In Guyana, around 14,000 people are visually impaired and almost 3,000 people are blind. Strengthening Diabetic Retinopathy eye care services is a major area of focus with diabetes affecting an estimated 15.1% of the country’s total population.

In Guyana, there is a lack of eye care capacity with only 16 ophthalmologists (10 doing surgery) serving nearly 800,000 people.

We have been active in the country since 2006, when we first spearheaded a project to improve the quality of the cataract services at our partner Georgetown Public Hospital Corporation (GPHC) - the country’s national referral hospital for eye care services.

We’re currently working alongside the same partner to expand Diabetic Retinopathy capacity through equipment, screening programs and training.

In 2020...

Tackling Diabetic Retinopathy

With 15.1% of the population affected, Guyana has the highest prevalence of diabetes in South America and is expected to rise to 17.9% by 2030. (WHO STEPpwise approach to surveillance (STEPS) 2016 Study)

The Guyana Eye Care Strategic Framework estimates that 18,630 people suffer from Diabetic Retinopathy which threatens the sight of 4,658 of those patients. (Strategic Framework for Vision 2020: The Right to Sight – Caribbean Region, PAHO/WHO, Barbados, 2010)

In 2015, Orbis International began working with the Government of Guyana on the Guyana Diabetes Care Project (GCDP) which launched by the Guyana Ministry of Public Health, with support from the World Diabetes Project. In 2016, Orbis collaborated with this National Diabetes Program (GDCP) to launch the Guyana Diabetic Retinopathy Program - a Diabetic Retinopathyscreening and treatment program within the country’s public health system, working alongside our partner GPHC.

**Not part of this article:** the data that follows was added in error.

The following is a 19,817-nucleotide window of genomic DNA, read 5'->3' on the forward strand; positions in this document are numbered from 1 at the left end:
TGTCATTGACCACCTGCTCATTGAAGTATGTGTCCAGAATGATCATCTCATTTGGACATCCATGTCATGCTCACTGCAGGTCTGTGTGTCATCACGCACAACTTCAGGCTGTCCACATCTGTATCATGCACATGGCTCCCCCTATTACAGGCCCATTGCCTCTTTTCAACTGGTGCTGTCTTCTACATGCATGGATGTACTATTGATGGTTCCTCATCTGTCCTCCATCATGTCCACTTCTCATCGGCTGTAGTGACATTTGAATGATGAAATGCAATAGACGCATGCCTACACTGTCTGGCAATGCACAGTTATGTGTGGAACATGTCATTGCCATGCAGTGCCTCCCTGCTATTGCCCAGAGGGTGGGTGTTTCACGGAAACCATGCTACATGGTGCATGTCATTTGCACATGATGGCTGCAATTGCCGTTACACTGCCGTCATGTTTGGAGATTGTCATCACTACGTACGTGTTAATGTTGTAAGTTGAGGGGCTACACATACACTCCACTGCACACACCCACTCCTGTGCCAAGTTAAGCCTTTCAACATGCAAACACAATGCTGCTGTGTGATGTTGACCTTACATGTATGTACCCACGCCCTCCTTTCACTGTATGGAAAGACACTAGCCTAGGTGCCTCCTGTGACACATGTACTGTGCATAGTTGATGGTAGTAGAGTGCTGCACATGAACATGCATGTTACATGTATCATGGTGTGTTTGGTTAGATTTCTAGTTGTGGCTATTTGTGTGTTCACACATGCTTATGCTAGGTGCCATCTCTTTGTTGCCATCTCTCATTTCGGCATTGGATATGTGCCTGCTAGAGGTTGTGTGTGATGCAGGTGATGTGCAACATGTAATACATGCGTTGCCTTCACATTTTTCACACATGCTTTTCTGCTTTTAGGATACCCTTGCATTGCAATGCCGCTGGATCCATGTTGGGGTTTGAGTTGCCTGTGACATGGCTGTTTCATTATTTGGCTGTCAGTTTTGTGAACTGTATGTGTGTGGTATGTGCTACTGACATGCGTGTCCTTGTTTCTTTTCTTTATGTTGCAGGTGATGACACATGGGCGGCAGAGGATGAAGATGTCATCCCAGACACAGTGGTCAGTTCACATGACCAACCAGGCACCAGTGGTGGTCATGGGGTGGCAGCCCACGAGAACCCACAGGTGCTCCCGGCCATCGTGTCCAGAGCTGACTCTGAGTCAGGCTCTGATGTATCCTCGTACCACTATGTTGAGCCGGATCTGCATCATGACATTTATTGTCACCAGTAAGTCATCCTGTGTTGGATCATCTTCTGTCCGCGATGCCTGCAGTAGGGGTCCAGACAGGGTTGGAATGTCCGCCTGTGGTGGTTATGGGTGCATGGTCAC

Diabetes can lead to eye disease diabetic retinopathy

Before the start of the project in 2015, there was no laser treatment capacity, no formal screening program for Diabetic Retinopathy and limited equipment and trained healthcare professionals in the public system.

Among primary health care staff and the general population, we also found that awareness of diabetes management was also low.

Success in Guyana

Diabetic Retinopathy Screening: After successfully integrating the Diabetic Retinopathy Screening and Treatment Center in Guyana’s largest tertiary hospital GPHC, in 2019 we established a peripheral screening center in a neighbouring region, Enmore, with access to DR equipment, supplies and training delivered by our teams. As a result of Orbis’s efforts to scale up local capacity, we are slowly building a Diabetic Retinopathy referral system, working with the GPHC and Enmore polyclinic, reducing the risk of complications and blindness.

In 2019 only, GPHC screened 4,923 patients and treated 1,361 with laser therapy.

Training: In 2019 146 trainings for eye care professionals were delivered in our partner centers, to identify, screen, grade, diagnose, counsel and treat Diabetic Retinopathy. A multidisciplinary effort, where our integrated understanding of eye care has allowed us to deliver trainings to local eye doctors, nurses, biomedical engineers, anaesthesiologists and optometrists both through our biannual Caribbean Flying Eye Hospital projects, in country initiatives and telehealth training platform.

Guyana ophthalmologist Dr. Jenelle Sarju during an Orbis training project

Public Health Campaigns: Public campaigns promoting eye health awareness to celebrate World Sight Day and Diabetes World Day resulted in educating at risk populations through both targeted and national level public awareness campaigns on diabetes prevention, care and complications of Diabetic Retinopathy.

What We’re Doing Next

Following the success of screening services, we’re working on proposals to establish a third Diabetic Retinopathy screening center in 2020. Our wonderful long-term partner GPHC continues to be very proactive in preventing and managing Diabetic Retinopathy and enhancing the services to offer to those who need it the most.

Our Partners

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